When Digory says to Andrew that, ‘You wanted to know about other worlds. Don’t you like it now you’re here?’ I’m reminded of the idea, mentioned in LB, that ‘All find what they truly seek,’ or the old saying, ‘Be careful what you wish for.’ Andrew didn’t really want to enter another world as an open-minded visitor. He wanted knowledge, riches or power which other people didn’t have.

‘The more dressed up you were to begin with, the worse you look…[when you become messed up]’ I’ve proved this theory on literally hundreds of nights out.

Do people make hissing noises at horses? Why? What do they mean?

When people talk about the best order in which to read the Narniad,  I always think of this moment, when the lamppost begins growing from the ground. If you read this book first, when Lucy finds a lamppost in a wood you already know why it is there and how it got there. There’s no mystery about where you are, or what sort of place it is. However, if you read LWW first, when you read about the growing lamppost, you have that satisfying moment of recognition and the mystery is solved for you. I absolutely believe that publication order is the best way to enjoy the books.

Uncle Andrew’s ideas about the ‘commercial possibilities’ of Narnia show us just how lost he is, in a moral or spiritual sense. Edmund in LWW (planning to build roads and cinemas) and Eustace in VDT (thinking that Calormen’s trade and finance systems preferable to Narnia’s) made similar mistakes. They don’t see the value of the land itself, the worth of it simply existing. They want to ‘develop’ it for profit. This idea goes against Lewis’ deeply held values and beliefs, discussed in his non-fiction. Lewis would definitely not want to explore the ‘commercial possibilities’ of a place full of natural beauty.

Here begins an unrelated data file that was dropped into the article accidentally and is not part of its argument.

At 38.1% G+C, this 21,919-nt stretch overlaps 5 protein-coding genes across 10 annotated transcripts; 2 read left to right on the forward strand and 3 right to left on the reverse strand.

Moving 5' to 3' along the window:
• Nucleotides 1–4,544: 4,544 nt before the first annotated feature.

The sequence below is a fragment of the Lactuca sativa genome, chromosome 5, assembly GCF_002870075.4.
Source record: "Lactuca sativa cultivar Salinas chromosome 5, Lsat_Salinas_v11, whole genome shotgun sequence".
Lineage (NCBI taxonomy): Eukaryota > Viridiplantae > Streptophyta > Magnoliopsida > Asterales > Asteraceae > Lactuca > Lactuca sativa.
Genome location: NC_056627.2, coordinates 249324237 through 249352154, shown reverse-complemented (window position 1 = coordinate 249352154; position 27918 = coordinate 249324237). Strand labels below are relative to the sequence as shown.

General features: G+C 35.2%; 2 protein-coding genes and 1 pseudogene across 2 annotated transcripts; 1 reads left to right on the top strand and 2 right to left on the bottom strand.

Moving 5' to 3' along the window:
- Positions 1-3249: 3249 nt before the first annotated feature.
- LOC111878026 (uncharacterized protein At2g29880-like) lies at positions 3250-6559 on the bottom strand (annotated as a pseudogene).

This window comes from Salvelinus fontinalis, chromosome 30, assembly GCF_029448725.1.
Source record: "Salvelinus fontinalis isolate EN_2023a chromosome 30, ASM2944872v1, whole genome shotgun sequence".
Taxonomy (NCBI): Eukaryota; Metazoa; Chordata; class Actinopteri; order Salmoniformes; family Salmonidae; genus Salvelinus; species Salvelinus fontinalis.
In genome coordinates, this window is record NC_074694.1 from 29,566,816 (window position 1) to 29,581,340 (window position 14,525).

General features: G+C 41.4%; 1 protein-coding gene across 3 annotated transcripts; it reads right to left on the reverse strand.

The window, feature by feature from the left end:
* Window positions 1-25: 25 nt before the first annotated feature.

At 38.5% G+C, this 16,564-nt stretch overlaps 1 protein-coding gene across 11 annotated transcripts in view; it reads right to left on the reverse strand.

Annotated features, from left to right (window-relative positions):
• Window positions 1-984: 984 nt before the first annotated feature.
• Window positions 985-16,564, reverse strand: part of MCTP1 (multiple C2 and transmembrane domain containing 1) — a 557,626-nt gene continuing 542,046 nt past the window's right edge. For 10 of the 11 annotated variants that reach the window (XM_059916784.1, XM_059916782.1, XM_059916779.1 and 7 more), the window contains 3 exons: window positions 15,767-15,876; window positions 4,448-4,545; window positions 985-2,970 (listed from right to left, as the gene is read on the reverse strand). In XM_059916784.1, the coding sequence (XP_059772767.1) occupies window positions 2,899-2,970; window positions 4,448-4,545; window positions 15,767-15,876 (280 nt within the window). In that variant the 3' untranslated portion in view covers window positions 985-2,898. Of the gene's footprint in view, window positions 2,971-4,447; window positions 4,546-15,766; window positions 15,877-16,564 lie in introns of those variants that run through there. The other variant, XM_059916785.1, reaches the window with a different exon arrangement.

For some reason, until Digory points it out here, I always forget that Andrew is not only brother to Letty, but also to Digory’s mother. He’s so callous about her.

Pauline Baynes’ illustrations of the animals bubbling up out of the ground always stayed with me. Her drawings were instrumental in developing the Narnia I saw in my mind’s eye.

Aslan choosing two of each species – ‘always two at a time’ – reminds me of the Noah’s Ark story. It amuses me that Aslan uses a ‘nose boop’ to select the animals.

When we are told that some sorts of animal weren’t chosen at all, this must presumably include mice, as we learn in PC that they only gain the power of speech after their actions at the Stone Table in LWW. Which other species were overlooked? Why? What were the criteria?

Why is Aslan described as unblinking? This is mentioned elsewhere in the Chronicles. Is there some significance?

Why is there a flash of fire?

When Aslan speaks here, for the first time in the book, it feels like a really emotional moment.




Narnia re-read. The Magician’s Nephew Chapter eight. The fight at the lamp-post.

Synopsis: Digory transports Jadis, and others, to the Wood Between the Worlds. They then travel to a new, empty world. Music begins.

When the crowd call Jadis the ‘Hempress of Colney ‘Atch, it refers to Colney Hatch, Barnet, London. Colney Hatch is the name of an area, but in this instance references the well-known ‘Lunatic Asylum’. This place was built in Victorian times, and the name became a byword for insanity.